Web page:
The market was massive and full of vibrant coloured clothes to buy. I wanted to buy loads but restrained for two reasons - Firstly, I would only have to carry what ever I bought and I wasnīt sure I had the room in my back pack or the energy to carry it. Secondly, these type of things always look great when you buy them but then when you get them home you realise the extent to which youīve made a mistake. So no bright pink poncho and Panama hat to go out in York for me. Phew! The locals at the market were predominantly dressed in their traditional get up. The men wore long single pigtails, calf length white pants, rope sandals, reversible grey and navy ponchos and dark felt hats. The women were very striking, with beautiful embroidered blouses, long black skirts and shawls and then interestingly folded cloths on their head.

On the bus heading back into Quito we realised that Ecuador was playing a World cup qualifying match that evening against Uruguay, in Quito! We went to a local Mexican restaurant to watch it with the locals whilst eating Fajitas and drinking strawberry daiquiris! The crowds were very excited and just seemed to squeal like girls when ever one of their players got the ball. It was like watching a primary school team play when the mother of each child shouts for their son as soon as he gets the ball. The match was terrible and ended o-o. This was all Ecuador needed to qualify and so the party began. Cars drove around the city for hours tooting their horns. Crowns filled the street and sang with joy that they were going to Alemania! It really was an excellent atmosphere and a great night to be in Quito and experience the party.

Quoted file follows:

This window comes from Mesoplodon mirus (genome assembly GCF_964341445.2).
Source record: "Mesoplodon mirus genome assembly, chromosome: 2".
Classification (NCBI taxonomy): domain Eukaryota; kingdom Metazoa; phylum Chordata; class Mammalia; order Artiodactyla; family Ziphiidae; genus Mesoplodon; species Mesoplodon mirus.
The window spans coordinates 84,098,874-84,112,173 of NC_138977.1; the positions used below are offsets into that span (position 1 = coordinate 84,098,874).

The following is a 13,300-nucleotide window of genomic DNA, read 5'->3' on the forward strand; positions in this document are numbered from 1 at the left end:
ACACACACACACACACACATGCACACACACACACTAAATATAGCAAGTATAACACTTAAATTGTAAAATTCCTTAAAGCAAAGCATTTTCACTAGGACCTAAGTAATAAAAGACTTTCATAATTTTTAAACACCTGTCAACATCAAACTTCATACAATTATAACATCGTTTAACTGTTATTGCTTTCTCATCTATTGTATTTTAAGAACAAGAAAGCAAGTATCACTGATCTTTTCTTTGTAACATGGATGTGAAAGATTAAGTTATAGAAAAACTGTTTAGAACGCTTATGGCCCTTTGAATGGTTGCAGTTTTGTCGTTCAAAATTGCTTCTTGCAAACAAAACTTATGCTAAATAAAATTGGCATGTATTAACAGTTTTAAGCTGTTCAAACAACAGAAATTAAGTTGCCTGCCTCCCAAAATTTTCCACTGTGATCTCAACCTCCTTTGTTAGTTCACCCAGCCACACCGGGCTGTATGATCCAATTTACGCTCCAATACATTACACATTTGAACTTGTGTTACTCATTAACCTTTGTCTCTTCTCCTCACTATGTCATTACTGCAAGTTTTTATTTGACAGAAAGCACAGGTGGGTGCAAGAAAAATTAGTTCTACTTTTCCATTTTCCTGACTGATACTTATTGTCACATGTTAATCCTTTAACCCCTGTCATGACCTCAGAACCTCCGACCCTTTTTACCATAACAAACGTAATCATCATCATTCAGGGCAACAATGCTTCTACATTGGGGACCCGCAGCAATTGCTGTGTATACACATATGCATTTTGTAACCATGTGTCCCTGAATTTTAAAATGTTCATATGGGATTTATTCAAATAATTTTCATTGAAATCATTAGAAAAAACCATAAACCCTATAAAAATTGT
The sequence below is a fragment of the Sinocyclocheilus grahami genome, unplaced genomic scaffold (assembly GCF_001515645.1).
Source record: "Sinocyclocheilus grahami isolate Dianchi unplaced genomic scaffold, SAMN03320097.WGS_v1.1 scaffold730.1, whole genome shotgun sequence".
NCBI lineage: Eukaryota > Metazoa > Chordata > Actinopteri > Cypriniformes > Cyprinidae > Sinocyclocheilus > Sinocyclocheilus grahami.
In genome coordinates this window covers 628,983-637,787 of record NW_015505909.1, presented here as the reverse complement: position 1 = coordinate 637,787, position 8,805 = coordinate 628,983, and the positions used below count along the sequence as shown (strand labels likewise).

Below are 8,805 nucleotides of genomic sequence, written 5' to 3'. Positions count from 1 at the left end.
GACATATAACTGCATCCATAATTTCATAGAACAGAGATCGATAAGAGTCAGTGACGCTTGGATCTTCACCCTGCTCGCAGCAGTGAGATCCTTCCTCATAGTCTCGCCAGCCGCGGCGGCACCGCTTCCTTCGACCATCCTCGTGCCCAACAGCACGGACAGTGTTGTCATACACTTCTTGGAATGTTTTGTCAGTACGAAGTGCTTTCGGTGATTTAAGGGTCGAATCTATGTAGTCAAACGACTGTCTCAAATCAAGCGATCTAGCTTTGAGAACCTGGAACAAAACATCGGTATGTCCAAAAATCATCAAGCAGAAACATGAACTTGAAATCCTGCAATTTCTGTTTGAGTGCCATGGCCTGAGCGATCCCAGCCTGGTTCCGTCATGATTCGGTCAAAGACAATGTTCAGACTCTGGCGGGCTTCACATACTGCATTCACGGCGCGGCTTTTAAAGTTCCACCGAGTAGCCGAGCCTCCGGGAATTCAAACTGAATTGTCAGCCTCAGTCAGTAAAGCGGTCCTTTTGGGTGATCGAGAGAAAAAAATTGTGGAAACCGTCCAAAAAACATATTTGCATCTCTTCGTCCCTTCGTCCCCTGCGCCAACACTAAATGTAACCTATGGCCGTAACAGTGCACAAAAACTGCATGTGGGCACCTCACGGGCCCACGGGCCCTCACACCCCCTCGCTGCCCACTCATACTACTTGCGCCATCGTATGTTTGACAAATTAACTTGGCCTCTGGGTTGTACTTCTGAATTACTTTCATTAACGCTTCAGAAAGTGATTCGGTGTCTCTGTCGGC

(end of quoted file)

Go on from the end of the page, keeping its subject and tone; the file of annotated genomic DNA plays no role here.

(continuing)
As the night was still young and we hadnīt anticipated the affects of mixing alcohol and high altitude, we decided to go to a Latin dance club called "Seseribo". It was packed full of Ecuadorians wearing football shirts. No sooner had we ordered our drinks and sat down to pour them, were we asked to dance by two local guys. I wish now Iīd had lessons before I came as itīs not as easy as it looks! The general idea was that everyone got up and danced for about 5 songs and then everyone sat down for a rest for about 5 songs and so it continued. The Latin music was great and Bev and I just started to get into when suddenly the tempo changed and we were dancing to ...wait for it...Queen, The Eurythymics, Bonnie Tyler, Roy Orberson and many more. It was bonkers and they all kept trying to dance Latino moves, which Iīm sorry just wasnīt right. We had a good time dancing but decided to make a sharp exit when we realised that in Ecuador if youīve danced with a man heīs expecting more moves later and Iīm not talking about on the dance floor!!!!! No thanks!

We decided after that we were "finito with Quito" and so moved on the very next day!